U.S. Air Force Airmen paint a Bell UH-1C Iroquois helicopter as part of a restoration project taking place at the Jacksonville Recycling Center in Jacksonville on Oct. 9. Airmen from the 913th Maintenance Squadron helped restore the Vietnam era chopper for the Jacksonville Museum of Military History, which was returned to its display on Nov. 4.
Vietnam-era helicopter gets new lease on life
Story and photo by Master Sgt. Jeff Walston
913th Airlift Group
913th Airlift Group
After more than a year of hard work, military and community members gathered for a ribbon cutting ceremony which unveiled a newly restored static helicopter affectionately known as a “Huey.”
On Nov. 9, 2015, a cold and cloudy Saturday morning, members of the 913th Aircraft Maintenance Squadron, 913th Airlift Group, took part in the dedication ceremony at the Jacksonville Museum of Military History, signaling the end of their restoration efforts.
Years of presiding in front of the museum had taken a toll on the Bell UH-1 Iroquois. The iconic Vietnam-era helicopter was in desperate need of repair when a decision was made to restore the aircraft’s original paint scheme.
From the beginning, there were a number of challenges that could have doomed the project had it not been for the dedication of many different individuals and groups.
“Estimates were high for the restoration of the Huey, which were actually based on prior expenditures for the museum’s F-105D Thunderchief,” said DannaKay Duggar, museum director. “They ranged from $30,000 -50,000, which included labor, materials and equipment rentals to do the work while it was still on the pedestal at the museum.”
Last spring’s “A Night at the Victory Canteen,” a World War II themed fundraiser held by the museum helped raise needed funds to pay for the project. The show included a dinner, a live and silent auction, and donations.
But … it didn’t generate enough money.
Money was one problem and labor was another.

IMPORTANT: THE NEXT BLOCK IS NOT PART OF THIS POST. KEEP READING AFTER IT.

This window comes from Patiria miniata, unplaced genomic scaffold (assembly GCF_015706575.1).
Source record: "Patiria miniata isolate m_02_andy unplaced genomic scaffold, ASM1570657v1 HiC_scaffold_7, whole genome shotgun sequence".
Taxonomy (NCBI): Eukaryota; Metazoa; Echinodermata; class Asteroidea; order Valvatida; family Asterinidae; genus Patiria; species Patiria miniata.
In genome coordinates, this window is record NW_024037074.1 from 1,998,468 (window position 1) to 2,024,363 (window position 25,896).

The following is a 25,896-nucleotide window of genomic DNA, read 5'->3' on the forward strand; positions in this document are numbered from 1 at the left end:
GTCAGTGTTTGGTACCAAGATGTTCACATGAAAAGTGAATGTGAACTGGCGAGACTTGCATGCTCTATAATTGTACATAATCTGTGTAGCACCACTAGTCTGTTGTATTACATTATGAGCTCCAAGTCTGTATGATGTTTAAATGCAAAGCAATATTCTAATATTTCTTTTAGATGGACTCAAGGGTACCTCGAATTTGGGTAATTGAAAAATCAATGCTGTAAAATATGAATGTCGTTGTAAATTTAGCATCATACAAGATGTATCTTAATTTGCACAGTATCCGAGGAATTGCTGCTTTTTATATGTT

By a stroke of luck, Duggar met U.S. Air Force Col. Edsel Frye Jr., then-913th commander at Little Rock Air Force Base, Arkansas.
“During our conversation, he told me that, ‘If you ever need help with any (museum) projects let me know. We are all about community engagement,’ Duggar said, who then made a call to Frye for help with the project, “Operation Restore Angel.”
Airmen from the 913th Maintenance Squadron stepped up to assist. The initial plan was to complete the restoration work while the Huey was still on the pedestal, as it was done with the F105, but cost became a major factor.
“There were many cost and safety factors of doing the work while it was still on the pedestal,” said Chief Master Sgt. Ralph E. Babcock II 913th MXS superintendent. “It was more effective to take it down.”
Once down, the restoration team needed a suitable place to work on the helicopter.
“One of the biggest obstacles was finding a place out of the weather, for little or no cost to the museum, that could accommodate the Huey for the length of time it would take to complete the restoration work,” said Senior Master Sgt. Harry Watson 913th MXS aircraft electrician supervisor.
That place ended up being the Jacksonville City Recycling Center, not far from the museum, and in little more than two months of actual hands-on work from civilians and military went into restoring the Huey at the recycling center.
“It’s taken us a while to get here, but it’s been good for the organization to do work of this magnitude,” Watson said. “It’s been such a positive experience working and interacting with the community, who is always so very supportive of us.”
Those attending the dedication ceremony expressed their appreciation for all the energy, planning and hours of work that went into the restoration.
One of those was Sam Grimes, a crew chief on the Huey for a nine-month period from April 1967 through January 1968, during the Vietnam War. Grimes travelled from Snowflake, Arizona, with his wife of 35 years, Trudy, to be part of the dedication ceremony.
“She looks beautiful. It looks better than what I had,” Grimes said. “The best part, it’s not on a scrap pile where so many end up.”